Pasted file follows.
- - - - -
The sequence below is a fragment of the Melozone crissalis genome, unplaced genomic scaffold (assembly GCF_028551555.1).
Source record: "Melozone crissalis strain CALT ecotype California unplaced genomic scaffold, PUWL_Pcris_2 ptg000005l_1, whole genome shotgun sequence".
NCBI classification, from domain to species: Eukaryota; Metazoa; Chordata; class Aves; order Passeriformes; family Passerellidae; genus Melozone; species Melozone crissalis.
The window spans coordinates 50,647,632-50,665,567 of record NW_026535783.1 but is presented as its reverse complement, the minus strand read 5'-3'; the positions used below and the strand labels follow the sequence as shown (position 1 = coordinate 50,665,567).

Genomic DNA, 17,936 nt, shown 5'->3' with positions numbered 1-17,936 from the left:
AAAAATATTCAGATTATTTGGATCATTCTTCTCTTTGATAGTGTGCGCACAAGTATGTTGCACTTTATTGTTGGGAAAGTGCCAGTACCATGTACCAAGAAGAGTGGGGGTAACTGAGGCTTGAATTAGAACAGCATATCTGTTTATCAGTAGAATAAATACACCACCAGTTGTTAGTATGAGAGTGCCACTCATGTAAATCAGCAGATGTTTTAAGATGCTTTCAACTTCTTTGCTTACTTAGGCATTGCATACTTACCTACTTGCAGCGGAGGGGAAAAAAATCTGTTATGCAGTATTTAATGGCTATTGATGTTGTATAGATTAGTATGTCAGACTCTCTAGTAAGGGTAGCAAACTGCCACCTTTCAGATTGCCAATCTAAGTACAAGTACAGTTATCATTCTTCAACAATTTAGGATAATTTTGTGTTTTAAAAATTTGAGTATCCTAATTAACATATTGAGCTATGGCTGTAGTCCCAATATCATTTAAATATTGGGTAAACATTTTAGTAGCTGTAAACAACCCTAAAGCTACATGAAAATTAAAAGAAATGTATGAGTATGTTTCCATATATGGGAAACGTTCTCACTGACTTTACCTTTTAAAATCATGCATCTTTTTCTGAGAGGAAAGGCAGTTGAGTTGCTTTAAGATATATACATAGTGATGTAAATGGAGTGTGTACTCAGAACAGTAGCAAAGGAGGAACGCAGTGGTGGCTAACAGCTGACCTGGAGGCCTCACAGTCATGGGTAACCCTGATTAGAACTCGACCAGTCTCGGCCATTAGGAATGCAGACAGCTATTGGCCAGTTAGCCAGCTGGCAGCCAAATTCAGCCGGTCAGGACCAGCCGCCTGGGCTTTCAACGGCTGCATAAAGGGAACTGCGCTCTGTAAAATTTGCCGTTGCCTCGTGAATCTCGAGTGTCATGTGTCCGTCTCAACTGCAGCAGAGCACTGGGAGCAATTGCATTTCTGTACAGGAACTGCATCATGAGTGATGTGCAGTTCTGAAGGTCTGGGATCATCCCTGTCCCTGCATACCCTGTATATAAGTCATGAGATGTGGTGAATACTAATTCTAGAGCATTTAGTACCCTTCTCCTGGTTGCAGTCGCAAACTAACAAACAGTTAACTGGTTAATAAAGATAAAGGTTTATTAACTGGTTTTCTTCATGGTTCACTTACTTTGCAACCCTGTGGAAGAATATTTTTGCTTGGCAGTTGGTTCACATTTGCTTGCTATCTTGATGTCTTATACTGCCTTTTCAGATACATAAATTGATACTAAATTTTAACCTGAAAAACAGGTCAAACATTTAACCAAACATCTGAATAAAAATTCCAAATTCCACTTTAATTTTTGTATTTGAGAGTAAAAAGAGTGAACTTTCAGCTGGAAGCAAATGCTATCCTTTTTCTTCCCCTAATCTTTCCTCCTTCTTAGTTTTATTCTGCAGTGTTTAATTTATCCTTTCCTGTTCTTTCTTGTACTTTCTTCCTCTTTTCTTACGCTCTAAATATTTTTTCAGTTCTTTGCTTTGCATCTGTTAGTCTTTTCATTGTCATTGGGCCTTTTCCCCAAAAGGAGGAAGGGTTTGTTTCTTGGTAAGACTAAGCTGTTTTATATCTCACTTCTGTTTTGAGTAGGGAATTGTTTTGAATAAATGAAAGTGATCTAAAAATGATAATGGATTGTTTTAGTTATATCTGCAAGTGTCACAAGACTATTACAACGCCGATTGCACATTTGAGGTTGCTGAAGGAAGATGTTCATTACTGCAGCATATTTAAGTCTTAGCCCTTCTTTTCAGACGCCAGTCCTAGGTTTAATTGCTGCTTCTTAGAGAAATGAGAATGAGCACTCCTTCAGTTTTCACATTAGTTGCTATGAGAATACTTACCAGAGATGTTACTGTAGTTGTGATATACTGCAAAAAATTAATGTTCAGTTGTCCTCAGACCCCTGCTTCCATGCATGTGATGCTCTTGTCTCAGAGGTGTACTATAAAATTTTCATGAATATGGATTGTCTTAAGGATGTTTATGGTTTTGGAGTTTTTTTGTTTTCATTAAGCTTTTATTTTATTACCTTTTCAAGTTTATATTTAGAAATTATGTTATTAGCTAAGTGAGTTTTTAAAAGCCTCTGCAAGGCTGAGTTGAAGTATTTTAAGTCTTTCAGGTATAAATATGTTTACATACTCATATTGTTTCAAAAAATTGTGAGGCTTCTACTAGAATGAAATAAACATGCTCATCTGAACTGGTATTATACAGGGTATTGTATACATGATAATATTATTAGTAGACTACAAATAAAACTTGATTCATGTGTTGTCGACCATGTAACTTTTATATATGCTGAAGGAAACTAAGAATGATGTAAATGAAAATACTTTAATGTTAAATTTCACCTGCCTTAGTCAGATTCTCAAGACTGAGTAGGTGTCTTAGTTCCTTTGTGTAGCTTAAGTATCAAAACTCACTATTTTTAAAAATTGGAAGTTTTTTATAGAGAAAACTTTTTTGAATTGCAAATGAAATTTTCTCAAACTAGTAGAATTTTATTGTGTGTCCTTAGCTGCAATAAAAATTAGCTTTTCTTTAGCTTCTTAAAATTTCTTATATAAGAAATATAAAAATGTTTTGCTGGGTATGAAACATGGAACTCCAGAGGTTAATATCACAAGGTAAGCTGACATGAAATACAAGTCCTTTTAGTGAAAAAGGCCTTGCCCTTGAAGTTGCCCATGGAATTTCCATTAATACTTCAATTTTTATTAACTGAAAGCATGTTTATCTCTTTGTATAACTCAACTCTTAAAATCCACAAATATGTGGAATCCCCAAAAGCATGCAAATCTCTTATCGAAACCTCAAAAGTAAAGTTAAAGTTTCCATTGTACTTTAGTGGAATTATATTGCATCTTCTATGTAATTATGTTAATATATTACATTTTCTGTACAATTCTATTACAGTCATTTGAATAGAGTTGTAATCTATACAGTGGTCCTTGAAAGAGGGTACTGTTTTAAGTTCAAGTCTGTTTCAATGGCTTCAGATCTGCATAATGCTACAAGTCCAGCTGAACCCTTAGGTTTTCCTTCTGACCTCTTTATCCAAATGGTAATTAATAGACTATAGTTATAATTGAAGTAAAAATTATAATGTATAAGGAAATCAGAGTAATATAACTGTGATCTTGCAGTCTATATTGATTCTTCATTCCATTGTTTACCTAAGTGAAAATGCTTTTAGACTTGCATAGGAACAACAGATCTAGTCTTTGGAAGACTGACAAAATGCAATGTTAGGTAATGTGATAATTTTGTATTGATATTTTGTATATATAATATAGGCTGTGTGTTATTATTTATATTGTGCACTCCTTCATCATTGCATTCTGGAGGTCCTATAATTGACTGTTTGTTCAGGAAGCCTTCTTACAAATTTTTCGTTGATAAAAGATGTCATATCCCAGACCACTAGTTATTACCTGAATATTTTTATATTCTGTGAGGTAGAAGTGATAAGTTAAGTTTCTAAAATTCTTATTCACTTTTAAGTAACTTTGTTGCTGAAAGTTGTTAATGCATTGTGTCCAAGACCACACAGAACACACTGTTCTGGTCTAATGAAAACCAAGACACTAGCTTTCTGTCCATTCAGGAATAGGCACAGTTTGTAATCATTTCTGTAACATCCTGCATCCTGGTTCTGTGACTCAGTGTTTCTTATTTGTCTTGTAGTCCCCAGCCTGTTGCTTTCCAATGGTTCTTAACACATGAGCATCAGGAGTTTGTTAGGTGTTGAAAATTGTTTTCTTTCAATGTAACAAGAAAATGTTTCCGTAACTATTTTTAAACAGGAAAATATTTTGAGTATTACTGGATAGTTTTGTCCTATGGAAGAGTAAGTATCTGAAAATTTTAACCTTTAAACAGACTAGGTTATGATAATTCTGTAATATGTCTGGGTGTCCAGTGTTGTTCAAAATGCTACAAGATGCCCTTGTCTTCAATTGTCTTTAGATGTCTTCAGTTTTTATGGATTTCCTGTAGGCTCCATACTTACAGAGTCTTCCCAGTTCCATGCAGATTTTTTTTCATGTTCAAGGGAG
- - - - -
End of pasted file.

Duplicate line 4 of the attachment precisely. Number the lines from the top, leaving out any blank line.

The window spans coordinates 50,647,632-50,665,567 of record NW_026535783.1 but is presented as its reverse complement, the minus strand read 5'-3'; the positions used below and the strand labels follow the sequence as shown (position 1 = coordinate 50,665,567).